6. Craig Stuntz | February 21, 2005 at 12:33 pm | Permalink

    Jim, thanks for your comments. I’ll update the post to remove some of the ambiguity / speculation. In case you’re still interested in reading Reed’s paper, note that I have linked the full text.

  7. Craig Stuntz | February 21, 2005 at 12:48 pm | Permalink

    I have updated the post based on Jim’s comments. The last two paragraphs originally read:<blockquote>It seems that the idea of multiversion concurrency control and recovery is somewhat older than InterBase. I haven’t found any commercial implementations of MVCC prior to InterBase, but Reed seems to have written a noncommercial application.<br>


    It not clear whether or not any of this previous work influenced InterBase, or whether Jim Starkey came up with the same ideas independently, later on.</blockquote>

  8. Duke Ganote | October 10, 2005 at 1:10 pm | Permalink

    Ken Jacob’s history of the Oracle DBMS claims that Oracle Version 4, dated Oct 1984, had "read consistency" / MVCC. See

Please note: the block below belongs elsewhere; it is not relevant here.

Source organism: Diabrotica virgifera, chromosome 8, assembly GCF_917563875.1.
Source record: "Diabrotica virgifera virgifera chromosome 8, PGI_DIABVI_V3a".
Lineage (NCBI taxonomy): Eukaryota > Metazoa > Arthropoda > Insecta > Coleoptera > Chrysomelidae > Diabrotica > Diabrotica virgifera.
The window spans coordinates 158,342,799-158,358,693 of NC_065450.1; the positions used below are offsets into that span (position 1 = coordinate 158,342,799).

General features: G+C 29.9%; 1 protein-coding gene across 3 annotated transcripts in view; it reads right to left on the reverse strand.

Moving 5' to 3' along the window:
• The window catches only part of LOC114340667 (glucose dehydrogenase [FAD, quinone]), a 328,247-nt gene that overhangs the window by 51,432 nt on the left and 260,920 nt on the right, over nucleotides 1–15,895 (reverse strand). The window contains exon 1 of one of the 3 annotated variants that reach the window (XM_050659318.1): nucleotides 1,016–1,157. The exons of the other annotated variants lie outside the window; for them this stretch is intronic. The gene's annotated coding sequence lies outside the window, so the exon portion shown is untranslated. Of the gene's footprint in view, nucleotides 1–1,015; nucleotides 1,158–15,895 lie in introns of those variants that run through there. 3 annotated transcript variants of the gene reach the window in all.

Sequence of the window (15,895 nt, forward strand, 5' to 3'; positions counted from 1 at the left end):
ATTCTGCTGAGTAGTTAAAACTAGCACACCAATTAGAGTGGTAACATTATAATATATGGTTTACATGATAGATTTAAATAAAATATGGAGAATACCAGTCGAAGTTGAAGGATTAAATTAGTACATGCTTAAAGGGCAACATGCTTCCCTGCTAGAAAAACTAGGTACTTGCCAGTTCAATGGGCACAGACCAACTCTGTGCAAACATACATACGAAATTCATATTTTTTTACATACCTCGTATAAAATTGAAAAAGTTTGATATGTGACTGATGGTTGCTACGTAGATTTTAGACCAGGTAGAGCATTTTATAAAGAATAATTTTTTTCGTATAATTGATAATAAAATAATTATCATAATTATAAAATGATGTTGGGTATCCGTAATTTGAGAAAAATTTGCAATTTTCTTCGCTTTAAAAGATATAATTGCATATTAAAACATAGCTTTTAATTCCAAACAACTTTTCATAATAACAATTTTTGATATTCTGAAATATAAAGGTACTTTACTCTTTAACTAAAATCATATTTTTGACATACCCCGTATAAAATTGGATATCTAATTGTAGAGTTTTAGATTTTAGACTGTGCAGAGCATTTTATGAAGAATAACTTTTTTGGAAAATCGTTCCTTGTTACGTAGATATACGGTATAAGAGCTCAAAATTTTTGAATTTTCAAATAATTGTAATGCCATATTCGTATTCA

9. Craig Stuntz | October 10, 2005 at 1:56 pm | Permalink

    Duke, read consistency isn’t *necessarily* the same thing as MVCC; SQL Server does it today without multi-versioning, and from the sound of Jim Starkey’s comments Prime used a limited form of multi-versioning for reading only. I don’t know what technology Oracle used in 1984, though.

    Most people, I think, interpret MVCC as an alternative to two-phase locking for both reading and writing data.

  10. Duke Ganote | October 10, 2005 at 3:52 pm | Permalink

    Concur: "read consistency" is the goal — MVCC is one means of achieving it; locking is another. However, I’m guessing Oracle was using MVCC in Version 4. Note the latter part of Jacob’s description of the *prior* version: "Oracle version 3 also introduced nonblocking queries, using data saved in a "before image file" for both queries and transaction rollback, thus avoiding the use of read locks (even though its throughput was limited by use of table-level locking)."

  11. Duke Ganote | October 10, 2005 at 5:34 pm | Permalink

    Jacob’s additional comments on Oracle v3 can be found at